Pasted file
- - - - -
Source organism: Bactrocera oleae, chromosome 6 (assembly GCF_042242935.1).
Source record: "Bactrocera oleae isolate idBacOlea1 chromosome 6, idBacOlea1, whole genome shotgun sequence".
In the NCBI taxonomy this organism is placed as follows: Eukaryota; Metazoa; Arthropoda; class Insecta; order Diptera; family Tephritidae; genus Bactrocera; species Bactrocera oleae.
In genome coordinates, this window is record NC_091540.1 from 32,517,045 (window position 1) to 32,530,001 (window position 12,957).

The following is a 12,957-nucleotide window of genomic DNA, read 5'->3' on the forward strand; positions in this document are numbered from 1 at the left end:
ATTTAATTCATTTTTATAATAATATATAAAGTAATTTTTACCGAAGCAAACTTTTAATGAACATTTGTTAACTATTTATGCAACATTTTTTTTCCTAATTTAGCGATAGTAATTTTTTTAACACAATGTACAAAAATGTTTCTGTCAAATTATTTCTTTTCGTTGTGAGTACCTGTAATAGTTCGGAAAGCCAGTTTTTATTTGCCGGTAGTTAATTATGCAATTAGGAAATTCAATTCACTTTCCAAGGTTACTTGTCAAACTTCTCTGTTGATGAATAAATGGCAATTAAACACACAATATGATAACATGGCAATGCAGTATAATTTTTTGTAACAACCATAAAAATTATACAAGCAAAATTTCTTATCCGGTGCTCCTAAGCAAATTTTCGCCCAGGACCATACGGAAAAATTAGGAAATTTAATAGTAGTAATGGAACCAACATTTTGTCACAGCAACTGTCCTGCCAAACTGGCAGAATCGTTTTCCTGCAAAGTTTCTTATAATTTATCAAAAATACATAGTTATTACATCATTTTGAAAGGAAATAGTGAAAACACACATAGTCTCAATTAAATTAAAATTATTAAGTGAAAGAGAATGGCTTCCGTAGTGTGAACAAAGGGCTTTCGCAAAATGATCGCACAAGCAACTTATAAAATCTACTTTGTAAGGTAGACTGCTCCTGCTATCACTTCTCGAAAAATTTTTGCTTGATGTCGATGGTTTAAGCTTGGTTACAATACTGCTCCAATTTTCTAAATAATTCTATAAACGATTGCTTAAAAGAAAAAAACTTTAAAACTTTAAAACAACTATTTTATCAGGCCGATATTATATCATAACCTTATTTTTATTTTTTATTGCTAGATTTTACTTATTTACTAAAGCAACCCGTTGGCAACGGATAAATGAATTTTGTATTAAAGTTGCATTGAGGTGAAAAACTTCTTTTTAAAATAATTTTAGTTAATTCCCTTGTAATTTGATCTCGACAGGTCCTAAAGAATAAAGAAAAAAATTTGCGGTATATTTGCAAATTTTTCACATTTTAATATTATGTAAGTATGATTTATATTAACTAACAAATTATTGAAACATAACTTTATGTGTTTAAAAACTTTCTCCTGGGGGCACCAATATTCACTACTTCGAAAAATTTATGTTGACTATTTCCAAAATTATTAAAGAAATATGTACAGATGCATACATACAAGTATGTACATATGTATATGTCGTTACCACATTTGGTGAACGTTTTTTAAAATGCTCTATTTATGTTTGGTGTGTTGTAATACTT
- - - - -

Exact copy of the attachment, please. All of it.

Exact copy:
Source organism: Bactrocera oleae, chromosome 6 (assembly GCF_042242935.1).
Source record: "Bactrocera oleae isolate idBacOlea1 chromosome 6, idBacOlea1, whole genome shotgun sequence".
In the NCBI taxonomy this organism is placed as follows: Eukaryota; Metazoa; Arthropoda; class Insecta; order Diptera; family Tephritidae; genus Bactrocera; species Bactrocera oleae.
In genome coordinates, this window is record NC_091540.1 from 32,517,045 (window position 1) to 32,530,001 (window position 12,957).

The following is a 12,957-nucleotide window of genomic DNA, read 5'->3' on the forward strand; positions in this document are numbered from 1 at the left end:
ATTTAATTCATTTTTATAATAATATATAAAGTAATTTTTACCGAAGCAAACTTTTAATGAACATTTGTTAACTATTTATGCAACATTTTTTTTCCTAATTTAGCGATAGTAATTTTTTTAACACAATGTACAAAAATGTTTCTGTCAAATTATTTCTTTTCGTTGTGAGTACCTGTAATAGTTCGGAAAGCCAGTTTTTATTTGCCGGTAGTTAATTATGCAATTAGGAAATTCAATTCACTTTCCAAGGTTACTTGTCAAACTTCTCTGTTGATGAATAAATGGCAATTAAACACACAATATGATAACATGGCAATGCAGTATAATTTTTTGTAACAACCATAAAAATTATACAAGCAAAATTTCTTATCCGGTGCTCCTAAGCAAATTTTCGCCCAGGACCATACGGAAAAATTAGGAAATTTAATAGTAGTAATGGAACCAACATTTTGTCACAGCAACTGTCCTGCCAAACTGGCAGAATCGTTTTCCTGCAAAGTTTCTTATAATTTATCAAAAATACATAGTTATTACATCATTTTGAAAGGAAATAGTGAAAACACACATAGTCTCAATTAAATTAAAATTATTAAGTGAAAGAGAATGGCTTCCGTAGTGTGAACAAAGGGCTTTCGCAAAATGATCGCACAAGCAACTTATAAAATCTACTTTGTAAGGTAGACTGCTCCTGCTATCACTTCTCGAAAAATTTTTGCTTGATGTCGATGGTTTAAGCTTGGTTACAATACTGCTCCAATTTTCTAAATAATTCTATAAACGATTGCTTAAAAGAAAAAAACTTTAAAACTTTAAAACAACTATTTTATCAGGCCGATATTATATCATAACCTTATTTTTATTTTTTATTGCTAGATTTTACTTATTTACTAAAGCAACCCGTTGGCAACGGATAAATGAATTTTGTATTAAAGTTGCATTGAGGTGAAAAACTTCTTTTTAAAATAATTTTAGTTAATTCCCTTGTAATTTGATCTCGACAGGTCCTAAAGAATAAAGAAAAAAATTTGCGGTATATTTGCAAATTTTTCACATTTTAATATTATGTAAGTATGATTTATATTAACTAACAAATTATTGAAACATAACTTTATGTGTTTAAAAACTTTCTCCTGGGGGCACCAATATTCACTACTTCGAAAAATTTATGTTGACTATTTCCAAAATTATTAAAGAAATATGTACAGATGCATACATACAAGTATGTACATATGTATATGTCGTTACCACATTTGGTGAACGTTTTTTAAAATGCTCTATTTATGTTTGGTGTGTTGTAATACTT